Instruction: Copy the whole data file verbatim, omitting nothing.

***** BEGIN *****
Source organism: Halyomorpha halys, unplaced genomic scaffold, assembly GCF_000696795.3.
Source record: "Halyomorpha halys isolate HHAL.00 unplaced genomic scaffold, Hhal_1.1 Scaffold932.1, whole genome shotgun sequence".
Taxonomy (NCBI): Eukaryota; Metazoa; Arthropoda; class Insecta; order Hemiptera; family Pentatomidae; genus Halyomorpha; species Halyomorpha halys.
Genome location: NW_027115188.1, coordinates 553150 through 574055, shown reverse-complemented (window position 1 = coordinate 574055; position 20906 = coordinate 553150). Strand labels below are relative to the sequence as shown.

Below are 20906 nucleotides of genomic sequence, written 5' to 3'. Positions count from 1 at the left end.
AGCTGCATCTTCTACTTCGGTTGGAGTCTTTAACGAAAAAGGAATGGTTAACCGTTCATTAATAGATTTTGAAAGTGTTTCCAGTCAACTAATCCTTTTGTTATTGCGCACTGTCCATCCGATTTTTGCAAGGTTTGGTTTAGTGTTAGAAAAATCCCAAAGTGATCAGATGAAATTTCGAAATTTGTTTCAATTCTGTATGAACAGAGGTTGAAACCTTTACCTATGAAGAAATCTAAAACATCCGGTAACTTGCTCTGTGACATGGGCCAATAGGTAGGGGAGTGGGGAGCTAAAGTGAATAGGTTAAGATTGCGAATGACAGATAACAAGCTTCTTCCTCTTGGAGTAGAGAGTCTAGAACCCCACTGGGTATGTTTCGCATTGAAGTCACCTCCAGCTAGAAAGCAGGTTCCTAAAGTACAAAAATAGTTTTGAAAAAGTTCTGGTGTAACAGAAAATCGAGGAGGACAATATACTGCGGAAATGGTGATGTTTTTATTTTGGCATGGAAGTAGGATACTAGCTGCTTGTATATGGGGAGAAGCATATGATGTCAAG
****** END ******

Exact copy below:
Source organism: Halyomorpha halys, unplaced genomic scaffold, assembly GCF_000696795.3.
Source record: "Halyomorpha halys isolate HHAL.00 unplaced genomic scaffold, Hhal_1.1 Scaffold932.1, whole genome shotgun sequence".
Taxonomy (NCBI): Eukaryota; Metazoa; Arthropoda; class Insecta; order Hemiptera; family Pentatomidae; genus Halyomorpha; species Halyomorpha halys.
Genome location: NW_027115188.1, coordinates 553150 through 574055, shown reverse-complemented (window position 1 = coordinate 574055; position 20906 = coordinate 553150). Strand labels below are relative to the sequence as shown.

Below are 20906 nucleotides of genomic sequence, written 5' to 3'. Positions count from 1 at the left end.
AGCTGCATCTTCTACTTCGGTTGGAGTCTTTAACGAAAAAGGAATGGTTAACCGTTCATTAATAGATTTTGAAAGTGTTTCCAGTCAACTAATCCTTTTGTTATTGCGCACTGTCCATCCGATTTTTGCAAGGTTTGGTTTAGTGTTAGAAAAATCCCAAAGTGATCAGATGAAATTTCGAAATTTGTTTCAATTCTGTATGAACAGAGGTTGAAACCTTTACCTATGAAGAAATCTAAAACATCCGGTAACTTGCTCTGTGACATGGGCCAATAGGTAGGGGAGTGGGGAGCTAAAGTGAATAGGTTAAGATTGCGAATGACAGATAACAAGCTTCTTCCTCTTGGAGTAGAGAGTCTAGAACCCCACTGGGTATGTTTCGCATTGAAGTCACCTCCAGCTAGAAAGCAGGTTCCTAAAGTACAAAAATAGTTTTGAAAAAGTTCTGGTGTAACAGAAAATCGAGGAGGACAATATACTGCGGAAATGGTGATGTTTTTATTTTGGCATGGAAGTAGGATACTAGCTGCTTGTATATGGGGAGAAGCATATGATGTCAAG